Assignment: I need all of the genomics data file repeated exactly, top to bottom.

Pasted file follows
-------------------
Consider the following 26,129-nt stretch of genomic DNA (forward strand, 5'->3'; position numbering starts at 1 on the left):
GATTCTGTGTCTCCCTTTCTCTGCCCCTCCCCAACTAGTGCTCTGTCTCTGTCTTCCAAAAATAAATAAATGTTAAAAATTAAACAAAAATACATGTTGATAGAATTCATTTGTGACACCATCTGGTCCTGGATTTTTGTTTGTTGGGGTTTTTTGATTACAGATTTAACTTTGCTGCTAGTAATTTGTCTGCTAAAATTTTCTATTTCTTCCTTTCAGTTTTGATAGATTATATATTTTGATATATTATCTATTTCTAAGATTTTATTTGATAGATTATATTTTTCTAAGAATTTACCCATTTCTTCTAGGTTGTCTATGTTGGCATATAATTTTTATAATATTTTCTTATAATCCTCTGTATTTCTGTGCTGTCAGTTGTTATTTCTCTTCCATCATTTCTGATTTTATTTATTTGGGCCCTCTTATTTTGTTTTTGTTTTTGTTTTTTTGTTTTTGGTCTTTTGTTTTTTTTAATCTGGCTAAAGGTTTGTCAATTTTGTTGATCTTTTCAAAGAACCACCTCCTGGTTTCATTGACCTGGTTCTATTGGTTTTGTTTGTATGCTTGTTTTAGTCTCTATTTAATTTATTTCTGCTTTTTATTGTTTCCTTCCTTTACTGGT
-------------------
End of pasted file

Consider the following 26,129-nt stretch of genomic DNA (forward strand, 5'->3'; position numbering starts at 1 on the left):
GATTCTGTGTCTCCCTTTCTCTGCCCCTCCCCAACTAGTGCTCTGTCTCTGTCTTCCAAAAATAAATAAATGTTAAAAATTAAACAAAAATACATGTTGATAGAATTCATTTGTGACACCATCTGGTCCTGGATTTTTGTTTGTTGGGGTTTTTTGATTACAGATTTAACTTTGCTGCTAGTAATTTGTCTGCTAAAATTTTCTATTTCTTCCTTTCAGTTTTGATAGATTATATATTTTGATATATTATCTATTTCTAAGATTTTATTTGATAGATTATATTTTTCTAAGAATTTACCCATTTCTTCTAGGTTGTCTATGTTGGCATATAATTTTTATAATATTTTCTTATAATCCTCTGTATTTCTGTGCTGTCAGTTGTTATTTCTCTTCCATCATTTCTGATTTTATTTATTTGGGCCCTCTTATTTTGTTTTTGTTTTTGTTTTTTTGTTTTTGGTCTTTTGTTTTTTTTAATCTGGCTAAAGGTTTGTCAATTTTGTTGATCTTTTCAAAGAACCACCTCCTGGTTTCATTGACCTGGTTCTATTGGTTTTGTTTGTATGCTTGTTTTAGTCTCTATTTAATTTATTTCTGCTTTTTATTGTTTCCTTCCTTTACTGGT